Vanessa Kirkpatrick on heart-stopping moments – and camaraderie

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It was the Granada canteen that introduced me to the irresistible but heart disease inducing cheese and onion pie.  The canteen filled me with trepidation but you could star gaze – and create opportunities. It was a bit like speed dating. It was supposed to be rest time for an hour or so but it was also an audition – the stage –  for the actors, narrators and story tellers that we all wanted to be. It was sheer theatre, crammed and exuded an illusion of egalitarianism.

Everyone from the basement to the penthouse stood in the same queue for Chips and Bakewell Tart – and sat at the same tables. I don’t remember healthy options. Perhaps it was one ladle of cream – instead of two.

I thought about skipping lunch and going hungry because I really didn’t feel able to sit with David Plowright and Jules Burns – the only seat that was available in this trussed up diner.

I ended up at their table. It was especially foggy that day – so what better than to talk about the weather.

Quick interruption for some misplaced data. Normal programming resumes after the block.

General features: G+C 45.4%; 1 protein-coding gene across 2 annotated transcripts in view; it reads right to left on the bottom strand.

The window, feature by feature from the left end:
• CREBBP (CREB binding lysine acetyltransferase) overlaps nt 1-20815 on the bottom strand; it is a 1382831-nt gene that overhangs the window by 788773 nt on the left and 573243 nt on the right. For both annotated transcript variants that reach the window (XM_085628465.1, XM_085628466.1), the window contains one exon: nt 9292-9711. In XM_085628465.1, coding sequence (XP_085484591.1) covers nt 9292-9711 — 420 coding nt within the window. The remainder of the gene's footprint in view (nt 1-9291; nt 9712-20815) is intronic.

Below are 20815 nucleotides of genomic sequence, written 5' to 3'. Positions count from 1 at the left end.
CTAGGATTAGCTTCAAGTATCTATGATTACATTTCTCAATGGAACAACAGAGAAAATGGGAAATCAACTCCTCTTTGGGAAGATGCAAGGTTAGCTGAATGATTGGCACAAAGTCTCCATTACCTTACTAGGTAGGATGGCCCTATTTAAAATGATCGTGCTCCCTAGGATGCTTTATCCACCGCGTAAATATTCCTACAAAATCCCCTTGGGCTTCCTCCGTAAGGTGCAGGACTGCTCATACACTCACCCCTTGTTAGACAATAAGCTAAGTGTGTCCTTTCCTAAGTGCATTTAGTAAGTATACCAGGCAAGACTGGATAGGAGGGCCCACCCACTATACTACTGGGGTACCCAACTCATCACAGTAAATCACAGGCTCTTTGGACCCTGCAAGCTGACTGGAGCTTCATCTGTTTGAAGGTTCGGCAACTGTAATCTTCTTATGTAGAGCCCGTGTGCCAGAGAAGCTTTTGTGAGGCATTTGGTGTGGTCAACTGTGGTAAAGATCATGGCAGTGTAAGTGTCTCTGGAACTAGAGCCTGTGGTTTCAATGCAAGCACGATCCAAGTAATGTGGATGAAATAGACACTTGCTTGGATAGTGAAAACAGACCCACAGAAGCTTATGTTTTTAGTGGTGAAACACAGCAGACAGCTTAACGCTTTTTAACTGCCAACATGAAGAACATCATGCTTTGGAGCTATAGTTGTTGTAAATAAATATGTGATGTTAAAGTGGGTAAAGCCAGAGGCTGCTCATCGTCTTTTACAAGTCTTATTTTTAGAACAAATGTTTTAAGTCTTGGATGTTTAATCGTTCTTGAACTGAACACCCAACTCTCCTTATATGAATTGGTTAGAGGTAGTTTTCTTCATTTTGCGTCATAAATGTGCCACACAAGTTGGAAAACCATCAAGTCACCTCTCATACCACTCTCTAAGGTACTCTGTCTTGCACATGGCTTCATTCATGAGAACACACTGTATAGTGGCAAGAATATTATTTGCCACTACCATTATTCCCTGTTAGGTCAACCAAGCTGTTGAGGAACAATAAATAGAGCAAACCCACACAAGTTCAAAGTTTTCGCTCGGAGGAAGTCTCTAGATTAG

Car Park Lodge, Manchester. You had made it if you could get in there.  A smile – and the barriers would lift and a space was made available. The canteen staff at Albert Dock who always had my breakfast ready at 7.30am  – and then of course Mary, the indomitable cleaner from Rhyl who, for my 40th birthday, bought me a feather duster. I still have it. She made my day.

The Stables was the inebriated and fertile hub of creativity – from morning to night. If you came back with a ground breaking programme idea, it was tolerated. If you didn’t –  it was still tolerated. It’s also there that I had my first brandy and port. Carole Townsend  (This Is Your Right and second in command) said it was good for stomach upsets. Never, ever, ever again.

Pigs really don’t fly. Underinvestment?

The crew and I were driving to Lancaster in the’ Flying Pig’ – the blue Range Rover with the proud Granada ident. Everybody knew the Rover should have been retired. In fact, as we set off from the newsroom, there was a sense that we might be on our final mission. Each of us was on phones warning HQ  we may not make it. There was nothing in the engine. Graham couldn’t make it go any faster. I was mentally and physically pedalling like mad as it croaked and groaned  – at no more than 10mph – up an insignificant, gentle incline through the town centre. We were overtaken by the BBC heading for the same story. We never made it.

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